[order] PSITTACIFORMES | [family] Psittacidae | [latin] Ara chloropterus | [authority] Gray, 1859 | [UK] Green-winged Macaw | [FR] Ara chloroptere | [DE] Grunflugelara | [ES] Guacamayo rojo (Arg), Guacamayo Aliverde | [NL] Groenvleugelara
There are twelve macaws in the Ara genus. Macaws are very distinctive birds, and possibly the best known, with their distinctive screeching call, sharp hooked beak, colourful plumage, very long tails and naked area around the eyes and cheeks. They are seen in most zoos, bird collections and anywhere else exotic wildlife is likely to be found. The species or the genus Ara are social birds which in the wild iive in flocks of 40 to 50 individuals composed by family groups of two to four animals.
They form pairs, and this social structure is kept when big flocks of hundreds of individuals are constituted. The species of the Ara genus vary greatly in size and colour with all of them having a similar body shape. Ara macaws have long tail feathers and large, broad heads with beaks that are extensive and strong. The most noticeable taxonomic feature of these birds is the area of bare skin on either side of the face. These bare patches can be completely bare or be covered in rows of small facial feathers surrounding the eyes. These markings vary between each macaw species.
The adult plumage of the Green Winged Macaw is mostly red. A slightly darker red than the Scarlet Macaw and, apart from the size difference, they are easy to tell apart as the Green Winged Macaw has green patches on their wings (hence their name), while the Scarlet Macaw has yellow patches. Their head, upper back and wing bends are red, then green runs along their back and over their wings, finally their flight feathers and lower back are blue. Their tail is red with the feathers tipped in blue. Their upper beak is blackish and their lower beak grey in colour. Their exposed skin is a light grey, their legs grey and their iris’s orange.
Listen to the sound of Green-winged Macaw
Copyright remark: Most sounds derived from xeno-canto
South America : Amazonia, Southcentral
Humid lowland evergreen forest, generally up to 500 m, but also penetrating tropical deciduous forest and gallery woodland in savanna and llanos, and even undisturbed caatinga vegetation. In Panama, occurs up to 1,000 m in terra-firme rainforest, and nesting in large trees. In Argentina, exists, or used to exist, presumably in Atlantic-type forest.
Macaws pair monogamously for life. The female lays 2-4 eggs in a nest in a hollow tree mostly high in the canopy. Females lay between 1-3 eggs that hatch after 28 days of incubation. The young begin to leave the nest after about 100 days. Female stays on the nest while the male brings her food. After hatching (24-25 days) both parents care for the chicks, feeding them with a special liquid from their beaks. The chicks stay in the nest for about 14 weeks, but they will remain with their parents for up to 2 years. Sexual maturity is reached at about three years.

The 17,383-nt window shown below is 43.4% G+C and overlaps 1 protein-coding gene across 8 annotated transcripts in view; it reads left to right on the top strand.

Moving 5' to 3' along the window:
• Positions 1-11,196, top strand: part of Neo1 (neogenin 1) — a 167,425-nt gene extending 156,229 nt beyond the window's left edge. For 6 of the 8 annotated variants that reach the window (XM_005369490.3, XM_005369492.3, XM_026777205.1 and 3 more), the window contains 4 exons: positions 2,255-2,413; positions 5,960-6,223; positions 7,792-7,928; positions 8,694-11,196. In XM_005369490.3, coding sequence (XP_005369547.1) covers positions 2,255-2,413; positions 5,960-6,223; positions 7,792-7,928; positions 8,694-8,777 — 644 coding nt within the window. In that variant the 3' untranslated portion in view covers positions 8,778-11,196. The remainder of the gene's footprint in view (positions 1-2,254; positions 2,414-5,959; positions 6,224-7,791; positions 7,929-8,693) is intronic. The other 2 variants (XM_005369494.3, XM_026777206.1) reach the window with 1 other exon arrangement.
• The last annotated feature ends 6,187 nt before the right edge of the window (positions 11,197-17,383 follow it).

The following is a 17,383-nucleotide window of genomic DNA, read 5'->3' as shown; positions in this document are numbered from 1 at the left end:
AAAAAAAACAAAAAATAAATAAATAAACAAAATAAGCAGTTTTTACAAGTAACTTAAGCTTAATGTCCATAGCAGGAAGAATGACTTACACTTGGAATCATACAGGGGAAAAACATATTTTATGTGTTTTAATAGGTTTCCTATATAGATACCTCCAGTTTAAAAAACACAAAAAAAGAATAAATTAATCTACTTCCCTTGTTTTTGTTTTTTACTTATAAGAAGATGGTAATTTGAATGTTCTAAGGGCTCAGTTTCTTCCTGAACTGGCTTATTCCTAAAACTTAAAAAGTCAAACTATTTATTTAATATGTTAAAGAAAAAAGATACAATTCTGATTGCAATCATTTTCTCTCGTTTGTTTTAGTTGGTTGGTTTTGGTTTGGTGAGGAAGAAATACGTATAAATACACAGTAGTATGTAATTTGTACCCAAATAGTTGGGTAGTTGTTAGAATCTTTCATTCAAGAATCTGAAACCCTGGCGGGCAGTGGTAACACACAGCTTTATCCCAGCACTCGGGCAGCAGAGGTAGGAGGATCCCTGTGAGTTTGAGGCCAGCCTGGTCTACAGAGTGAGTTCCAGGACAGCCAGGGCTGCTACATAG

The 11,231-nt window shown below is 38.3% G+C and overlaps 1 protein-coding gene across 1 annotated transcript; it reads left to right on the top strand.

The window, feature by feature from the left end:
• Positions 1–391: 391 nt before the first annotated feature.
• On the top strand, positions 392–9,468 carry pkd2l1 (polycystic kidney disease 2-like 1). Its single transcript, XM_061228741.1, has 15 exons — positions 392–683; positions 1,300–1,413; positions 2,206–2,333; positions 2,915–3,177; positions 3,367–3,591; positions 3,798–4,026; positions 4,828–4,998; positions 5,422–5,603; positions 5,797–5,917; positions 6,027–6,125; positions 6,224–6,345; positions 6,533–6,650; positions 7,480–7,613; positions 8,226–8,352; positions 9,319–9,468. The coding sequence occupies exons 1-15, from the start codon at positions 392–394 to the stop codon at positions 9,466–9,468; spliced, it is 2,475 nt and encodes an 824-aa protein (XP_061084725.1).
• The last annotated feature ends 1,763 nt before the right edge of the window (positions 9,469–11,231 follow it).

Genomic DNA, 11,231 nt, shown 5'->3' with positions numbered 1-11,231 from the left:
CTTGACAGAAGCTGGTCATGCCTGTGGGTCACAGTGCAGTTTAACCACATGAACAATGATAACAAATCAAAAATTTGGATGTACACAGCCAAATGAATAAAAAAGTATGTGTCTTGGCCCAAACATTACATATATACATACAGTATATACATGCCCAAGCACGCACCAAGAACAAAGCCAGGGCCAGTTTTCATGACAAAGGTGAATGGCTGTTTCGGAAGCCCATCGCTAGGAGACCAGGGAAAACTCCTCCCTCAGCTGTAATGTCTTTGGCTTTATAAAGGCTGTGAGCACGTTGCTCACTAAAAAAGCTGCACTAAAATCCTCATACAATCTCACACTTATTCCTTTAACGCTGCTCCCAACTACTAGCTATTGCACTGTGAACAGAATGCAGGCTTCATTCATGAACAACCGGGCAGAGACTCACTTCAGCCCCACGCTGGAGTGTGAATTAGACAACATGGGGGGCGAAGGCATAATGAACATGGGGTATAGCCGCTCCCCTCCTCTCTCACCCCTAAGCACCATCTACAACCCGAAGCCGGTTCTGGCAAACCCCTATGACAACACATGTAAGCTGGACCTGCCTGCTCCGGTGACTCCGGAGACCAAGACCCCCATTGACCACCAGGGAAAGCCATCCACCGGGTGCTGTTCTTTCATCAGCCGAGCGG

Their diet consists of seed, nuts, fruit, berries and buds and they will spend most of their day feeding in the treetops. Along with other types of Macaws and other parrots the Green Wing Macaw frequents clay licks. Eating the clay is said to aid digestion and to remove the toxins from their bodies, enabling them to eat unpalatable fruit.
copyright: Pere Sugranyes
This species has an extremely large range, and hence does not approach the thresholds for Vulnerable under the range size criterion (Extent of Occurrence <20,000 km2 combined with a declining or fluctuating range size, habitat extent/quality, or population size and a small number of locations or severe fragmentation). Despite the fact that the population trend appears to be decreasing, the decline is not believed to be sufficiently rapid to approach the thresholds for Vulnerable under the population trend criterion (>30% decline over ten years or three generations). The population size has not been quantified, but it is not believed to approach the thresholds for Vulnerable under the population size criterion (<10,000 mature individuals with a continuing decline estimated to be >10% in ten years or three generations, or with a specified population structure). For these reasons the species is evaluated as Least Concern.
Much of northern South America, ranging from Panama to Paraguay and east to the Guianas and Trinidad, and south to Argentina.
Resident throughout range.